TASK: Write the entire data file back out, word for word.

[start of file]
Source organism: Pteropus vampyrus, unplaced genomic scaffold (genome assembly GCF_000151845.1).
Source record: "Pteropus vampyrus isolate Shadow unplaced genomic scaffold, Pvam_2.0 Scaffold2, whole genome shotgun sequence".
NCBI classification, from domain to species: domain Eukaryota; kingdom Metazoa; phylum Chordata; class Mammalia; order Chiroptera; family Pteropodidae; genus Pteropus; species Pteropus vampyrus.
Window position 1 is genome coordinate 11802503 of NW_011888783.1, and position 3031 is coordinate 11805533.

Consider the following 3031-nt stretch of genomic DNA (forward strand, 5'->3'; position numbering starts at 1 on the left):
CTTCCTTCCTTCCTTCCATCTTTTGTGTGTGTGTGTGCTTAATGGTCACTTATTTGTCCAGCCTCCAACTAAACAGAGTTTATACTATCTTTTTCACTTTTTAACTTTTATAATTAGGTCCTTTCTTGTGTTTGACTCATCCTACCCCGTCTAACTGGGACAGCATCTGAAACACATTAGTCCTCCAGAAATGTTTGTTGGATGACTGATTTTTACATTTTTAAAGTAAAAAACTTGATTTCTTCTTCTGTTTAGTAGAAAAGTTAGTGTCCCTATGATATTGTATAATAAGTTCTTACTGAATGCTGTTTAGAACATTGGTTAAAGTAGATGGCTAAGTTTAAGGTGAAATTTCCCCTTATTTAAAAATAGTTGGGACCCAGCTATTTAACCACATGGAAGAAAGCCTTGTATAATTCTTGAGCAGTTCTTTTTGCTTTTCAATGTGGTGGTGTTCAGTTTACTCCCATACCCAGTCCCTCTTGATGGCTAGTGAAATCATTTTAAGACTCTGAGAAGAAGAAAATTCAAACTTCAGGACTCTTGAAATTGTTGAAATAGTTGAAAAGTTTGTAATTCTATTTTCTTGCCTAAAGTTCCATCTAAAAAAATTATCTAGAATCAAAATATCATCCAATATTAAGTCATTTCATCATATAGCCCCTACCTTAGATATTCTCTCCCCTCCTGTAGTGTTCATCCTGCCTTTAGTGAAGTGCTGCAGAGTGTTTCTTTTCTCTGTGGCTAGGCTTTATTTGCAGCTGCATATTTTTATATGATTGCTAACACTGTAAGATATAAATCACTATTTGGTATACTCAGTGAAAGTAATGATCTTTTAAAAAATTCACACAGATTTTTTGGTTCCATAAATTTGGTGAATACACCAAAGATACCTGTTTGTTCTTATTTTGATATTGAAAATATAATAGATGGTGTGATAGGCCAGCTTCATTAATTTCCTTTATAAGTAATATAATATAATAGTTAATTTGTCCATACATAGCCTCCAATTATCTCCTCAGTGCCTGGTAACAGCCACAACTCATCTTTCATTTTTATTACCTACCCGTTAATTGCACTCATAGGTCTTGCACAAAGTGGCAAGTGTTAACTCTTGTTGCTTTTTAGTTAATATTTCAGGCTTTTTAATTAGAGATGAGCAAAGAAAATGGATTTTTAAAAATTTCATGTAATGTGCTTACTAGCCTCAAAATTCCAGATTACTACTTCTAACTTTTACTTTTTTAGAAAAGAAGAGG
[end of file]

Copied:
Source organism: Pteropus vampyrus, unplaced genomic scaffold (genome assembly GCF_000151845.1).
Source record: "Pteropus vampyrus isolate Shadow unplaced genomic scaffold, Pvam_2.0 Scaffold2, whole genome shotgun sequence".
NCBI classification, from domain to species: domain Eukaryota; kingdom Metazoa; phylum Chordata; class Mammalia; order Chiroptera; family Pteropodidae; genus Pteropus; species Pteropus vampyrus.
Window position 1 is genome coordinate 11802503 of NW_011888783.1, and position 3031 is coordinate 11805533.

Consider the following 3031-nt stretch of genomic DNA (forward strand, 5'->3'; position numbering starts at 1 on the left):
CTTCCTTCCTTCCTTCCATCTTTTGTGTGTGTGTGTGCTTAATGGTCACTTATTTGTCCAGCCTCCAACTAAACAGAGTTTATACTATCTTTTTCACTTTTTAACTTTTATAATTAGGTCCTTTCTTGTGTTTGACTCATCCTACCCCGTCTAACTGGGACAGCATCTGAAACACATTAGTCCTCCAGAAATGTTTGTTGGATGACTGATTTTTACATTTTTAAAGTAAAAAACTTGATTTCTTCTTCTGTTTAGTAGAAAAGTTAGTGTCCCTATGATATTGTATAATAAGTTCTTACTGAATGCTGTTTAGAACATTGGTTAAAGTAGATGGCTAAGTTTAAGGTGAAATTTCCCCTTATTTAAAAATAGTTGGGACCCAGCTATTTAACCACATGGAAGAAAGCCTTGTATAATTCTTGAGCAGTTCTTTTTGCTTTTCAATGTGGTGGTGTTCAGTTTACTCCCATACCCAGTCCCTCTTGATGGCTAGTGAAATCATTTTAAGACTCTGAGAAGAAGAAAATTCAAACTTCAGGACTCTTGAAATTGTTGAAATAGTTGAAAAGTTTGTAATTCTATTTTCTTGCCTAAAGTTCCATCTAAAAAAATTATCTAGAATCAAAATATCATCCAATATTAAGTCATTTCATCATATAGCCCCTACCTTAGATATTCTCTCCCCTCCTGTAGTGTTCATCCTGCCTTTAGTGAAGTGCTGCAGAGTGTTTCTTTTCTCTGTGGCTAGGCTTTATTTGCAGCTGCATATTTTTATATGATTGCTAACACTGTAAGATATAAATCACTATTTGGTATACTCAGTGAAAGTAATGATCTTTTAAAAAATTCACACAGATTTTTTGGTTCCATAAATTTGGTGAATACACCAAAGATACCTGTTTGTTCTTATTTTGATATTGAAAATATAATAGATGGTGTGATAGGCCAGCTTCATTAATTTCCTTTATAAGTAATATAATATAATAGTTAATTTGTCCATACATAGCCTCCAATTATCTCCTCAGTGCCTGGTAACAGCCACAACTCATCTTTCATTTTTATTACCTACCCGTTAATTGCACTCATAGGTCTTGCACAAAGTGGCAAGTGTTAACTCTTGTTGCTTTTTAGTTAATATTTCAGGCTTTTTAATTAGAGATGAGCAAAGAAAATGGATTTTTAAAAATTTCATGTAATGTGCTTACTAGCCTCAAAATTCCAGATTACTACTTCTAACTTTTACTTTTTTAGAAAAGAAGAGG